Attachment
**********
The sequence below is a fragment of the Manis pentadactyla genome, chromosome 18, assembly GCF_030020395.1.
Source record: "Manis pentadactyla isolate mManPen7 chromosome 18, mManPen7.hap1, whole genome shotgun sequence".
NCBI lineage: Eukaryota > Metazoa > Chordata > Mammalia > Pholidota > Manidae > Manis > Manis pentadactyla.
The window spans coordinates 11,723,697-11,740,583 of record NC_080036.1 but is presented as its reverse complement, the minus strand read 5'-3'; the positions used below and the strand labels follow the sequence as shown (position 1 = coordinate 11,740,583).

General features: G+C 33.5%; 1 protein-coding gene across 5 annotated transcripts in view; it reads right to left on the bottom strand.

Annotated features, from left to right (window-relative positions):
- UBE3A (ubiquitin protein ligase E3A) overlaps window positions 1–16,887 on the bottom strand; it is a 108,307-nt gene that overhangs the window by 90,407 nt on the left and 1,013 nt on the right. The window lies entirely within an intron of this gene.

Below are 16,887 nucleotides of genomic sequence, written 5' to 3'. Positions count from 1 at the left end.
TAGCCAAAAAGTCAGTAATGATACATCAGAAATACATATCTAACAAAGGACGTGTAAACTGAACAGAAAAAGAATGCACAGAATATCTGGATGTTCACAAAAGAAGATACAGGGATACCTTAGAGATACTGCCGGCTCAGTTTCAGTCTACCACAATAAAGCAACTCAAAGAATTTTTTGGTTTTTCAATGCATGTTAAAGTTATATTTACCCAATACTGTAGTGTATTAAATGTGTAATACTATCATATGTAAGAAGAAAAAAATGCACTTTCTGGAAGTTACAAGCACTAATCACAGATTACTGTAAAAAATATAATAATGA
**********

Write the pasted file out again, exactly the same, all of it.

The sequence below is a fragment of the Manis pentadactyla genome, chromosome 18, assembly GCF_030020395.1.
Source record: "Manis pentadactyla isolate mManPen7 chromosome 18, mManPen7.hap1, whole genome shotgun sequence".
NCBI lineage: Eukaryota > Metazoa > Chordata > Mammalia > Pholidota > Manidae > Manis > Manis pentadactyla.
The window spans coordinates 11,723,697-11,740,583 of record NC_080036.1 but is presented as its reverse complement, the minus strand read 5'-3'; the positions used below and the strand labels follow the sequence as shown (position 1 = coordinate 11,740,583).

General features: G+C 33.5%; 1 protein-coding gene across 5 annotated transcripts in view; it reads right to left on the bottom strand.

Annotated features, from left to right (window-relative positions):
- UBE3A (ubiquitin protein ligase E3A) overlaps window positions 1–16,887 on the bottom strand; it is a 108,307-nt gene that overhangs the window by 90,407 nt on the left and 1,013 nt on the right. The window lies entirely within an intron of this gene.

Below are 16,887 nucleotides of genomic sequence, written 5' to 3'. Positions count from 1 at the left end.
TAGCCAAAAAGTCAGTAATGATACATCAGAAATACATATCTAACAAAGGACGTGTAAACTGAACAGAAAAAGAATGCACAGAATATCTGGATGTTCACAAAAGAAGATACAGGGATACCTTAGAGATACTGCCGGCTCAGTTTCAGTCTACCACAATAAAGCAACTCAAAGAATTTTTTGGTTTTTCAATGCATGTTAAAGTTATATTTACCCAATACTGTAGTGTATTAAATGTGTAATACTATCATATGTAAGAAGAAAAAAATGCACTTTCTGGAAGTTACAAGCACTAATCACAGATTACTGTAAAAAATATAATAATGA